The Future Of Imaging And The Role Of The Pathology Data Scientist In Drug Discovery

The Future Of Imaging And The Role Of The Pathology Data Scientist In Drug Discovery

The gold standard of cancer diagnosis is performed by pathologists reviewing thin slices of chemically stained (Hematoxylin & Eosin based, H&E) tumor tissues. This technique has changed very little in the past 100+ years. The quality and speed of Whole Slide Imaging (WSI) scanners have recently reached the ability to be used clinically. These scanners convert a glass digital slide into a giga-pixel image and have recently obtained FDA clearance.

With the recent advancements of Artificial Intelligence (AI) algorithms, more specifically referred to as Machine Learning (ML) and Deep Learning (DL) algorithms, offer the ability to extract pixel level information from these gigapixel images that can not be otherwise observed by the visual interpretation by human pathologists. While this has significant promise in improving the accuracy and consistency of diagnoses in the clinical practice of pathology, this new technology has an even great potential impact in identifying predictive image based biomarkers for Companion Diagnostic (CDx) use and to identify drug mechanisms of action by identifying and quantifying perturbations in the cellular By Jason Hipp, Senior Director, Head of Pathology Data Science & Innovation, Translational at AstraZeneca THE FUTURE OF IMAGING AND THE ROLE OF THE PATHOLOGY DATA SCIENTIST IN DRUG DISCOVERY Tumor MicroEnvironment (TME); as opposed to traditionally developed molecular biomarkers and assays. Although there are greater than 50 articles in a recent pubmed search of pathology and artificial intelligence and images, there is very little available in the burgeoning field of applying it to drug discovery.

While a whole slide image of a patient’s tumor represents the morphological (size, shape, and texture) features of tumor cells, it also serves as a window into the genetic and molecules being made by the tumor cells. For example, recent papers have shown that from a H&E image, the mutational status of the tumor can be predicted with ML. Thus, one can logically hypothesize that the tumor morphology is induced by the tumors DNA/RNA/Protein expression. Furthermore, other studies are showing that specific protein expression can be predicted from H&E images alone, such as PDL1. If such encoded information is in the H&E images of tumors, one can also imagine other variables, such as clinical and treatment related response, that can be similarly predicted from H&E images.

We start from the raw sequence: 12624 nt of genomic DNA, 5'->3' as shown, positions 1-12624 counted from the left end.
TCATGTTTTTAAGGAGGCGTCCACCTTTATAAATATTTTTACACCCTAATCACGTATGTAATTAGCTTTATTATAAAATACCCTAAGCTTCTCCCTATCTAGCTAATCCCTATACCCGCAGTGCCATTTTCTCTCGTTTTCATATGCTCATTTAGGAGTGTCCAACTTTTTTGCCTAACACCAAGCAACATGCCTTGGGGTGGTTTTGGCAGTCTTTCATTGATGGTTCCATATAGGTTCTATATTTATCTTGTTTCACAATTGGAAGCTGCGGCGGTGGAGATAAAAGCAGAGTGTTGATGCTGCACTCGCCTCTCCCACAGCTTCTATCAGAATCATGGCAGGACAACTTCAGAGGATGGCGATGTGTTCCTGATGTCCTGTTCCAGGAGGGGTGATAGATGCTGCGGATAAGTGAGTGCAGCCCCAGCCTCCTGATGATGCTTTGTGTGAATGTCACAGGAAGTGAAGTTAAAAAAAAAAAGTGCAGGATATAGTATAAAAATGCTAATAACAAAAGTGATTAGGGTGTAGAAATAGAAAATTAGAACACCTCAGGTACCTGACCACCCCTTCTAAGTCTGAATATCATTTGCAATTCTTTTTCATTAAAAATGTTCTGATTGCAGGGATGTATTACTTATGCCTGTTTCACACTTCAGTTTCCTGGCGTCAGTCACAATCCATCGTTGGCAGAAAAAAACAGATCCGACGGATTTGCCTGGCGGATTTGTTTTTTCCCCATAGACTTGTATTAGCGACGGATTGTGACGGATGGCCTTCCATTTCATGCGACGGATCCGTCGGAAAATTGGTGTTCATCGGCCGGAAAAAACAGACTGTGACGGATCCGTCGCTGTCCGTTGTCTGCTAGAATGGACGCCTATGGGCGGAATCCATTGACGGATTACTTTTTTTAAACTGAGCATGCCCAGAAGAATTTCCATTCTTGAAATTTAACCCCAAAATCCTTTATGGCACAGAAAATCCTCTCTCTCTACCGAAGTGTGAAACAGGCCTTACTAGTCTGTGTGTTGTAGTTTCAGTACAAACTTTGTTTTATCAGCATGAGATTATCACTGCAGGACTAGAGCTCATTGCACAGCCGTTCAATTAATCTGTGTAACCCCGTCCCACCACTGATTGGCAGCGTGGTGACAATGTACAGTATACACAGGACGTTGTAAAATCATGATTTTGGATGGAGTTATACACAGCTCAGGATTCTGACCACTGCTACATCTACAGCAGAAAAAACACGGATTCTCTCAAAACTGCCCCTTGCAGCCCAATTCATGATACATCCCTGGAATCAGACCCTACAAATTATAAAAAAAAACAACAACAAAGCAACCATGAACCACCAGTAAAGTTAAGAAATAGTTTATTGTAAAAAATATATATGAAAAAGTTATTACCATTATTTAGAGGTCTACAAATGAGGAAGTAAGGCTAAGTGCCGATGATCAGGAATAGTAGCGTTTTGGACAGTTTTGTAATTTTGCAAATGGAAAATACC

When thinking of the future, one can find even more data with a higher likelihood of finding more predictive variables of drug response by integrating digital pathology images with orthogonally related radiology images. Radiological images of tumors also obtain key tumor related data by its examination at a different length scale than in pathology. For example, current studies have shown the ML can predict chemo response and tumor infiltrating lymphocytes in CT images.

Similarly, this goes to say that the integration of -Omics data derived from the same tumor as the imaging data could provide an additional dimension of encoded data for interpretation. Obtaining these 3 orthogonally related types of data from tumors is relatively easy to obtain with current technologies. However, current practice in drug development is limited by analyzing these data sets independently, and thus we end up subsampling the tumor data and are limited by the type and amount of knowledge we can obtain.